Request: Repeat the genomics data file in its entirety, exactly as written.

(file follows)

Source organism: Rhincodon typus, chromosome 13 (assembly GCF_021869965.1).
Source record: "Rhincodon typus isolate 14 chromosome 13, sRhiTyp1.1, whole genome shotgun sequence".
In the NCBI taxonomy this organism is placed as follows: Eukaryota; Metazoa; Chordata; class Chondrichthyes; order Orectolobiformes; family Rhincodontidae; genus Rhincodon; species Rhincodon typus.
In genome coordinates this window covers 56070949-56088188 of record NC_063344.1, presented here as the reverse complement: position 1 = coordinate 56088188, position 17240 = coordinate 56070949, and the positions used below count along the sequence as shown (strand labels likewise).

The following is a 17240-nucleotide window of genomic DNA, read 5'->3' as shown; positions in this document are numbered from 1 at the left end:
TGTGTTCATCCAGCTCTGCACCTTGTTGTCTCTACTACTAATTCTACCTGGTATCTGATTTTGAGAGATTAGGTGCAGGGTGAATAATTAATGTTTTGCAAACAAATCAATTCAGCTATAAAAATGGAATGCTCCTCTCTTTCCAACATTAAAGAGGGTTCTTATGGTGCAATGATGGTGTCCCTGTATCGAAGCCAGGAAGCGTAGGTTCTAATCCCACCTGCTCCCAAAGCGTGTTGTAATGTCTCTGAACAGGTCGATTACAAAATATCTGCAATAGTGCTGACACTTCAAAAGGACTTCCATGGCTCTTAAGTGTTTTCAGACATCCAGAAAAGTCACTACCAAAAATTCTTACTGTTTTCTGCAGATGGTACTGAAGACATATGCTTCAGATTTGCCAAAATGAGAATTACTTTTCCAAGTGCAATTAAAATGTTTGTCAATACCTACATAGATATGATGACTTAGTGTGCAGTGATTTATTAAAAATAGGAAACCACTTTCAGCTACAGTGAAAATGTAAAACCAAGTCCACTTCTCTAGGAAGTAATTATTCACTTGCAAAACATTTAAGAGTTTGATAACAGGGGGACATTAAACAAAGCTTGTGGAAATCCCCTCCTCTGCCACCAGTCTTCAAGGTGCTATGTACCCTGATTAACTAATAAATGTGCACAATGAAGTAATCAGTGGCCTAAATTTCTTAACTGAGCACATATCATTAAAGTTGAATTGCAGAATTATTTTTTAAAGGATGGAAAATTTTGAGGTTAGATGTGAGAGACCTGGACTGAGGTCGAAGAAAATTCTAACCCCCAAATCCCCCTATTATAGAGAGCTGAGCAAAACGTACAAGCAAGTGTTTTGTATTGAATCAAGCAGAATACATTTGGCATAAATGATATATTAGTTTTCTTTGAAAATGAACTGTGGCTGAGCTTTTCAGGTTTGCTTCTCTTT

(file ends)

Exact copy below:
Source organism: Rhincodon typus, chromosome 13 (assembly GCF_021869965.1).
Source record: "Rhincodon typus isolate 14 chromosome 13, sRhiTyp1.1, whole genome shotgun sequence".
In the NCBI taxonomy this organism is placed as follows: Eukaryota; Metazoa; Chordata; class Chondrichthyes; order Orectolobiformes; family Rhincodontidae; genus Rhincodon; species Rhincodon typus.
In genome coordinates this window covers 56070949-56088188 of record NC_063344.1, presented here as the reverse complement: position 1 = coordinate 56088188, position 17240 = coordinate 56070949, and the positions used below count along the sequence as shown (strand labels likewise).

The following is a 17240-nucleotide window of genomic DNA, read 5'->3' as shown; positions in this document are numbered from 1 at the left end:
TGTGTTCATCCAGCTCTGCACCTTGTTGTCTCTACTACTAATTCTACCTGGTATCTGATTTTGAGAGATTAGGTGCAGGGTGAATAATTAATGTTTTGCAAACAAATCAATTCAGCTATAAAAATGGAATGCTCCTCTCTTTCCAACATTAAAGAGGGTTCTTATGGTGCAATGATGGTGTCCCTGTATCGAAGCCAGGAAGCGTAGGTTCTAATCCCACCTGCTCCCAAAGCGTGTTGTAATGTCTCTGAACAGGTCGATTACAAAATATCTGCAATAGTGCTGACACTTCAAAAGGACTTCCATGGCTCTTAAGTGTTTTCAGACATCCAGAAAAGTCACTACCAAAAATTCTTACTGTTTTCTGCAGATGGTACTGAAGACATATGCTTCAGATTTGCCAAAATGAGAATTACTTTTCCAAGTGCAATTAAAATGTTTGTCAATACCTACATAGATATGATGACTTAGTGTGCAGTGATTTATTAAAAATAGGAAACCACTTTCAGCTACAGTGAAAATGTAAAACCAAGTCCACTTCTCTAGGAAGTAATTATTCACTTGCAAAACATTTAAGAGTTTGATAACAGGGGGACATTAAACAAAGCTTGTGGAAATCCCCTCCTCTGCCACCAGTCTTCAAGGTGCTATGTACCCTGATTAACTAATAAATGTGCACAATGAAGTAATCAGTGGCCTAAATTTCTTAACTGAGCACATATCATTAAAGTTGAATTGCAGAATTATTTTTTAAAGGATGGAAAATTTTGAGGTTAGATGTGAGAGACCTGGACTGAGGTCGAAGAAAATTCTAACCCCCAAATCCCCCTATTATAGAGAGCTGAGCAAAACGTACAAGCAAGTGTTTTGTATTGAATCAAGCAGAATACATTTGGCATAAATGATATATTAGTTTTCTTTGAAAATGAACTGTGGCTGAGCTTTTCAGGTTTGCTTCTCTTT